The world’s first potential vaccine for Celiac Disease has just passed phase 1 clinical trials and is expected to start enrolling for phase 2 trials within the year.
Celiac Disease is a common problem, affecting 1 in every 133 people in the United States. It is a life-long autoimmune disorder in which the body creates a toxic response to the ingestion of any type of gluten. Gluten is the protein found in all forms of wheat, barley, rye, and some oats. This causes damage to the small intestine, which does not allow for absorption of essential nutrients and minerals into the body.
The phase 1 trial evaluated the safety and tolerability of the vaccine Nexvax2 and has been approved for phase 2 trials. Nexvax2 consists of a weekly or monthly injection and allows those with Celiac Disease to resume eating “normal” levels of gluten without suffering the adverse effects. The vaccine works by desensitizing the patient to 3 peptides which are found in gluten and happen to be the ones that cause the body to develop an immune reaction. The vaccine presents these peptides in a way that does not cause an inflammatory response and the T-cells (inflammatory cells) become “used to” the peptides and don’t react once gluten is ingested.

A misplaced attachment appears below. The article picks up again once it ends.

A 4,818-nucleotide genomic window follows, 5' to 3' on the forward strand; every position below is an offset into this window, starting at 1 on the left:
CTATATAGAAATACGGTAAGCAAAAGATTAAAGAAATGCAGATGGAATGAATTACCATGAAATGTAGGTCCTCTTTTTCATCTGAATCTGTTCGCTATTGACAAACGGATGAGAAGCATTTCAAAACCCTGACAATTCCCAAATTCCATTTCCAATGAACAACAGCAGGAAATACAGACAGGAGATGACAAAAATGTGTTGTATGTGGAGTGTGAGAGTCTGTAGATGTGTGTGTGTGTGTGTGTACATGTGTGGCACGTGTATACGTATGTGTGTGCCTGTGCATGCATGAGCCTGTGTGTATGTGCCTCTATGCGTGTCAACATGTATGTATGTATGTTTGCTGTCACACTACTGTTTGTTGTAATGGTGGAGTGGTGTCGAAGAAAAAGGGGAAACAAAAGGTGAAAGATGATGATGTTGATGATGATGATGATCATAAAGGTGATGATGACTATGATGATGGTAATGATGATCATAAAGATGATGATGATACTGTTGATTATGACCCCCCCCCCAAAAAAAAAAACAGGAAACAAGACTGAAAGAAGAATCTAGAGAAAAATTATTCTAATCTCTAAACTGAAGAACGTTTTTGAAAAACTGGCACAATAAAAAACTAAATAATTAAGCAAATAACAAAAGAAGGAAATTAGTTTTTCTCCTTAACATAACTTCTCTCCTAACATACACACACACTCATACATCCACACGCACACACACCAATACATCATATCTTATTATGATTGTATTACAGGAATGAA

What is so exciting about this ground-breaking technology, is that it could potentially work with other autoimmune diseases as well, including multiple sclerosis, Type 1 diabetes, and rheumatoid arthritis. Celiac Disease is the perfect target for this innovative technology because the peptides that activate the inflammatory T cells are well defined in Celiac Disease.
Our Research Department has been in communication with ImmusanT, in conjunction with Dr. Bob Anderson (the developer), to be one of the research centers to enrolling Celiac patients in the phase 2 trial. If you or anyone you know is Gluten intolerant or has Celiac Disease, stay positive – hope is on the horizon.
Disclaimer: The information presented on this website is not intended to take the place of your personal physician’s advice and is not intended to diagnose, treat, cure or prevent any disease. Discuss this information with your healthcare provider to determine what is right for you. All information is intended for your general knowledge only and is not a substitute for medical advice or treatment for specific medical condition